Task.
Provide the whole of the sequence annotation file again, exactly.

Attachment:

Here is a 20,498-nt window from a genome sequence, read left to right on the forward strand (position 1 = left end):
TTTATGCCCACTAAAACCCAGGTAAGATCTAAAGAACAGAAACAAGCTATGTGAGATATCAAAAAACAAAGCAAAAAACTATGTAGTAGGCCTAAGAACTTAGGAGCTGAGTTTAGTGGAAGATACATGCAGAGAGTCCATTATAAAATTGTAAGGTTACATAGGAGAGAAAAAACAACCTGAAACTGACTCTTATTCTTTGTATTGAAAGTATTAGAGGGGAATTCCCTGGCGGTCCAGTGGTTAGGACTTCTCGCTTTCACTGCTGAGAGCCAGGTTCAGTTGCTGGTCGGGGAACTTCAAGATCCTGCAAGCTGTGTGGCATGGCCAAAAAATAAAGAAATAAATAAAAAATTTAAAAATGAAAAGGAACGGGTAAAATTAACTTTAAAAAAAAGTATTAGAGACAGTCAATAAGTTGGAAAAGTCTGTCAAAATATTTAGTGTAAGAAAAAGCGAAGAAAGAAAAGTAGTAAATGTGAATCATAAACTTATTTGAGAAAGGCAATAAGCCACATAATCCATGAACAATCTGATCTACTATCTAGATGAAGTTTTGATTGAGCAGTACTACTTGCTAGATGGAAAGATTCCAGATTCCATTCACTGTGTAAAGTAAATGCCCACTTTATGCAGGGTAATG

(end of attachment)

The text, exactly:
Here is a 20,498-nt window from a genome sequence, read left to right on the forward strand (position 1 = left end):
TTTATGCCCACTAAAACCCAGGTAAGATCTAAAGAACAGAAACAAGCTATGTGAGATATCAAAAAACAAAGCAAAAAACTATGTAGTAGGCCTAAGAACTTAGGAGCTGAGTTTAGTGGAAGATACATGCAGAGAGTCCATTATAAAATTGTAAGGTTACATAGGAGAGAAAAAACAACCTGAAACTGACTCTTATTCTTTGTATTGAAAGTATTAGAGGGGAATTCCCTGGCGGTCCAGTGGTTAGGACTTCTCGCTTTCACTGCTGAGAGCCAGGTTCAGTTGCTGGTCGGGGAACTTCAAGATCCTGCAAGCTGTGTGGCATGGCCAAAAAATAAAGAAATAAATAAAAAATTTAAAAATGAAAAGGAACGGGTAAAATTAACTTTAAAAAAAAGTATTAGAGACAGTCAATAAGTTGGAAAAGTCTGTCAAAATATTTAGTGTAAGAAAAAGCGAAGAAAGAAAAGTAGTAAATGTGAATCATAAACTTATTTGAGAAAGGCAATAAGCCACATAATCCATGAACAATCTGATCTACTATCTAGATGAAGTTTTGATTGAGCAGTACTACTTGCTAGATGGAAAGATTCCAGATTCCATTCACTGTGTAAAGTAAATGCCCACTTTATGCAGGGTAATG